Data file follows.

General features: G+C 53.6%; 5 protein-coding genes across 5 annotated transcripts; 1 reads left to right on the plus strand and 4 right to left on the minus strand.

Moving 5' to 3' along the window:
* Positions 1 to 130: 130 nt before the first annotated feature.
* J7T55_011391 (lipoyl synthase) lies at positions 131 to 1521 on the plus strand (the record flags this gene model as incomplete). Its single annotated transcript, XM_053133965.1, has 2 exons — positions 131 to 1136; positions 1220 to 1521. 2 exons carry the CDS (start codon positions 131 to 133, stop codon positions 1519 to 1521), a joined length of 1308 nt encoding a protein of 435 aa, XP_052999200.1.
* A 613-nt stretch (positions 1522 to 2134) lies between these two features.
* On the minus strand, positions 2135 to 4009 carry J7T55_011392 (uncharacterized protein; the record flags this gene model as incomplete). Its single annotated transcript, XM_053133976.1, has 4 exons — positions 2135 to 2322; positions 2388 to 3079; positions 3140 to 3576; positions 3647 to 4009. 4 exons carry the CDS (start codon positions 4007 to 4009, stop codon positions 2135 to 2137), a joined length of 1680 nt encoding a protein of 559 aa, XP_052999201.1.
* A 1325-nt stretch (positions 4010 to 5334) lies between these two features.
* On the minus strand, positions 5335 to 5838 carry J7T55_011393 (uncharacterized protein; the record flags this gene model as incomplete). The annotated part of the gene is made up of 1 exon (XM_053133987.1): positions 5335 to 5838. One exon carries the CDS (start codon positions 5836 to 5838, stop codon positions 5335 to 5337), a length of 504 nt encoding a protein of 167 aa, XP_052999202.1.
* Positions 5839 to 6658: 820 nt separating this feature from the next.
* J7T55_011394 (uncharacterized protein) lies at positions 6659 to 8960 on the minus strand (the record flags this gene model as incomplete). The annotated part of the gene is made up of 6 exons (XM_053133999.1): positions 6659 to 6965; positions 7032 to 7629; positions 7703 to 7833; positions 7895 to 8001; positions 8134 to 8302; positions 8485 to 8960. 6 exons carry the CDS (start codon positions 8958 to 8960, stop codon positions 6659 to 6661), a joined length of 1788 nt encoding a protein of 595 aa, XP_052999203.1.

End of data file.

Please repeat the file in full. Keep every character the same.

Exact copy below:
General features: G+C 53.6%; 5 protein-coding genes across 5 annotated transcripts; 1 reads left to right on the plus strand and 4 right to left on the minus strand.

Moving 5' to 3' along the window:
* Positions 1 to 130: 130 nt before the first annotated feature.
* J7T55_011391 (lipoyl synthase) lies at positions 131 to 1521 on the plus strand (the record flags this gene model as incomplete). Its single annotated transcript, XM_053133965.1, has 2 exons — positions 131 to 1136; positions 1220 to 1521. 2 exons carry the CDS (start codon positions 131 to 133, stop codon positions 1519 to 1521), a joined length of 1308 nt encoding a protein of 435 aa, XP_052999200.1.
* A 613-nt stretch (positions 1522 to 2134) lies between these two features.
* On the minus strand, positions 2135 to 4009 carry J7T55_011392 (uncharacterized protein; the record flags this gene model as incomplete). Its single annotated transcript, XM_053133976.1, has 4 exons — positions 2135 to 2322; positions 2388 to 3079; positions 3140 to 3576; positions 3647 to 4009. 4 exons carry the CDS (start codon positions 4007 to 4009, stop codon positions 2135 to 2137), a joined length of 1680 nt encoding a protein of 559 aa, XP_052999201.1.
* A 1325-nt stretch (positions 4010 to 5334) lies between these two features.
* On the minus strand, positions 5335 to 5838 carry J7T55_011393 (uncharacterized protein; the record flags this gene model as incomplete). The annotated part of the gene is made up of 1 exon (XM_053133987.1): positions 5335 to 5838. One exon carries the CDS (start codon positions 5836 to 5838, stop codon positions 5335 to 5337), a length of 504 nt encoding a protein of 167 aa, XP_052999202.1.
* Positions 5839 to 6658: 820 nt separating this feature from the next.
* J7T55_011394 (uncharacterized protein) lies at positions 6659 to 8960 on the minus strand (the record flags this gene model as incomplete). The annotated part of the gene is made up of 6 exons (XM_053133999.1): positions 6659 to 6965; positions 7032 to 7629; positions 7703 to 7833; positions 7895 to 8001; positions 8134 to 8302; positions 8485 to 8960. 6 exons carry the CDS (start codon positions 8958 to 8960, stop codon positions 6659 to 6661), a joined length of 1788 nt encoding a protein of 595 aa, XP_052999203.1.